Located in a ski resort town in Japan, this wooden home has a keen focus on its natural surroundings. Designed by Naka Studio, a Tokyo-based firm, the home’s livable space is expanded greatly by the semi-outdoor deck area under its clear plastic roof. During summer, the area is completely open to the air, and is used as a traditional covered patio. During winter, it becomes an integral part of the residence. Plastic sheeting covers each edge of the deck, and furniture can be moved out to make it a large living space year-round. All-wood decor lines the interior, creating a warm and inviting aura for everyone living within.
The main house consists of two floors of completely indoor space. Its bottom level contains public rooms of the dwelling, including the kitchen and living room, and has the widest and tallest windows in the building. The upper floor has smaller windows because of the private nature of its rooms, but receives plenty of natural light through one edge of completely transparent roof panels.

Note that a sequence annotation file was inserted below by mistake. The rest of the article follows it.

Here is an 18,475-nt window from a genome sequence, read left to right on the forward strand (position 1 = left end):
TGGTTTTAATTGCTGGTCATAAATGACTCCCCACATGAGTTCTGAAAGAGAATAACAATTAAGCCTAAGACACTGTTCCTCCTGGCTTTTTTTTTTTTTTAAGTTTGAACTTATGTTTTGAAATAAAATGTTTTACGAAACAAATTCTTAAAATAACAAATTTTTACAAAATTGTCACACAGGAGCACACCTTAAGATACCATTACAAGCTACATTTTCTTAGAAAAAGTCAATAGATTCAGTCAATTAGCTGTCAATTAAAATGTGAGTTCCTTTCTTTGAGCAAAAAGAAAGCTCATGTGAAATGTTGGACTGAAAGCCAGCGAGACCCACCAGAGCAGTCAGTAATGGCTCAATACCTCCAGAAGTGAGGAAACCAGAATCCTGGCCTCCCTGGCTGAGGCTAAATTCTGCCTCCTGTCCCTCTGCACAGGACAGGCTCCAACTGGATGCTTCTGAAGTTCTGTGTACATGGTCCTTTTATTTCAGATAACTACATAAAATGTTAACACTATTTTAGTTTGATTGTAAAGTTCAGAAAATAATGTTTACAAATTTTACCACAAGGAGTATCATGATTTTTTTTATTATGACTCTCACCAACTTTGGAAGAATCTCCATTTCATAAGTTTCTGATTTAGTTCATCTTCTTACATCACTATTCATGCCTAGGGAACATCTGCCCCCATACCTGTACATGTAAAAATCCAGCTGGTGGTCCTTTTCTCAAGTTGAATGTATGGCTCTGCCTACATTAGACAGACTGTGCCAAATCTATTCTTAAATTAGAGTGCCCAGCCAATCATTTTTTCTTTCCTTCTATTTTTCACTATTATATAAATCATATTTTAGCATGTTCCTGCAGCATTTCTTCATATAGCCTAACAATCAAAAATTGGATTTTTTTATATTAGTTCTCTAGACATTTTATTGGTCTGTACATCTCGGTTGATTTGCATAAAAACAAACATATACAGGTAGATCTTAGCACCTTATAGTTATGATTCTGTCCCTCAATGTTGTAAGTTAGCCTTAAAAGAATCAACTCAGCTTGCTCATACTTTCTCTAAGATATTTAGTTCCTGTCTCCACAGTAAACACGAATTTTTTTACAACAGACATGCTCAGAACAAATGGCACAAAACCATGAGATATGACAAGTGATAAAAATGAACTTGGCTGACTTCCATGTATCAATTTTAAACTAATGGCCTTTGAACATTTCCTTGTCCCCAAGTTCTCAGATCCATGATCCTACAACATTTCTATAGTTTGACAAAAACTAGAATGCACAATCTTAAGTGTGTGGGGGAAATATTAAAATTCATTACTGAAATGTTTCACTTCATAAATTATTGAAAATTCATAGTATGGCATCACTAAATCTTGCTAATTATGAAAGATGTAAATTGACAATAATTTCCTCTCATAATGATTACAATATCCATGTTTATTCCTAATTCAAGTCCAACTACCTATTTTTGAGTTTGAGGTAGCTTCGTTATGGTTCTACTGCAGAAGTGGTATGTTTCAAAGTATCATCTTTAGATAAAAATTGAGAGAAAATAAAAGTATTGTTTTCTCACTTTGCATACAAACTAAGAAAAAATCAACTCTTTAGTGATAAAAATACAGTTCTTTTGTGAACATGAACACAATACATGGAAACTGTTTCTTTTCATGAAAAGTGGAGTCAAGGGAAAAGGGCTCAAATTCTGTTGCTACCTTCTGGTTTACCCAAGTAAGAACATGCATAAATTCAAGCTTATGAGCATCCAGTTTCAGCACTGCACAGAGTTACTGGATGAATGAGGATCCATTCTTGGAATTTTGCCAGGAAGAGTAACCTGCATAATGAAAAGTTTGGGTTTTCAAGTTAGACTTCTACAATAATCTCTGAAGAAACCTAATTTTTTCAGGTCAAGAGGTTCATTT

The house’s usable living space is actually much larger than its interior floorplan suggests, with a large portion of the area under its roof built as a semi-outdoor deck area. During winter, plastic sheeting is erected along the sides of the deck and the area is kept completely usable.
In one corner of a deck, a small pod-like addition to the main structure contains a tub and sauna area. The rest of the area can be rearranged as its residents desire, with different configurations for summer and winter as well as for special occasions.
The interior of the house is dominated by a few well-picked wood varieties, establishing a relationship between it and the woods outside. The woods chosen appear similar to plywood from afar, but reveal their quality and beauty up close.
Continuing on the theme of simplicity from afar leading to up-close elegance, the kitchen counter is uncovered from the sides (supported by a few metal stilts) and the hanging light bulbs of the room are exposed.
The living room table, as well, has a minimal profile like the kitchen counter. Bench seating is built into the structure of the residence, and a modern take on the classic black furnace warms the room from a corner.
Three panels of sliding window doors give direct access out onto the deck, where the owners of the home can host guests and keep watch over children playing beyond the boundaries of the building.